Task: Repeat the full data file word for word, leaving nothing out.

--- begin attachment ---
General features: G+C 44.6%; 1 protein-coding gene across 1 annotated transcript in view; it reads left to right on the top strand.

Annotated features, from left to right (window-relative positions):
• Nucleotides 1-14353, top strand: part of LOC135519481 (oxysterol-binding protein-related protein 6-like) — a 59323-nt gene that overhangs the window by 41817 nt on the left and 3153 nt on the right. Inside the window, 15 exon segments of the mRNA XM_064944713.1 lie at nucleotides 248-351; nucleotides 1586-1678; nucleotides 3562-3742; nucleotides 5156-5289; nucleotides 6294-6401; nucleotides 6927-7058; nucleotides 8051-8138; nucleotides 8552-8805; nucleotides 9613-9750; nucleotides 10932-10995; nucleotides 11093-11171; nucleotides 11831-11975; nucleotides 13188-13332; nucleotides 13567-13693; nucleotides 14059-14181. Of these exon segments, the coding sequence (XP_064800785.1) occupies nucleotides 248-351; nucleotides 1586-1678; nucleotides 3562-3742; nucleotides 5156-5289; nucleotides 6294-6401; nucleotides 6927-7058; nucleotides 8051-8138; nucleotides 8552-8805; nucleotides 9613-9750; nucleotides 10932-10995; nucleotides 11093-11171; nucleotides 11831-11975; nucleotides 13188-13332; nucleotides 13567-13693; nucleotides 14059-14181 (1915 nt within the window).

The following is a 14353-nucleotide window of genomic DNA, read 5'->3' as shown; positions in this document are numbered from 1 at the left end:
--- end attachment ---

General features: G+C 44.6%; 1 protein-coding gene across 1 annotated transcript in view; it reads left to right on the top strand.

Annotated features, from left to right (window-relative positions):
• Nucleotides 1-14353, top strand: part of LOC135519481 (oxysterol-binding protein-related protein 6-like) — a 59323-nt gene that overhangs the window by 41817 nt on the left and 3153 nt on the right. Inside the window, 15 exon segments of the mRNA XM_064944713.1 lie at nucleotides 248-351; nucleotides 1586-1678; nucleotides 3562-3742; nucleotides 5156-5289; nucleotides 6294-6401; nucleotides 6927-7058; nucleotides 8051-8138; nucleotides 8552-8805; nucleotides 9613-9750; nucleotides 10932-10995; nucleotides 11093-11171; nucleotides 11831-11975; nucleotides 13188-13332; nucleotides 13567-13693; nucleotides 14059-14181. Of these exon segments, the coding sequence (XP_064800785.1) occupies nucleotides 248-351; nucleotides 1586-1678; nucleotides 3562-3742; nucleotides 5156-5289; nucleotides 6294-6401; nucleotides 6927-7058; nucleotides 8051-8138; nucleotides 8552-8805; nucleotides 9613-9750; nucleotides 10932-10995; nucleotides 11093-11171; nucleotides 11831-11975; nucleotides 13188-13332; nucleotides 13567-13693; nucleotides 14059-14181 (1915 nt within the window).

The following is a 14353-nucleotide window of genomic DNA, read 5'->3' as shown; positions in this document are numbered from 1 at the left end: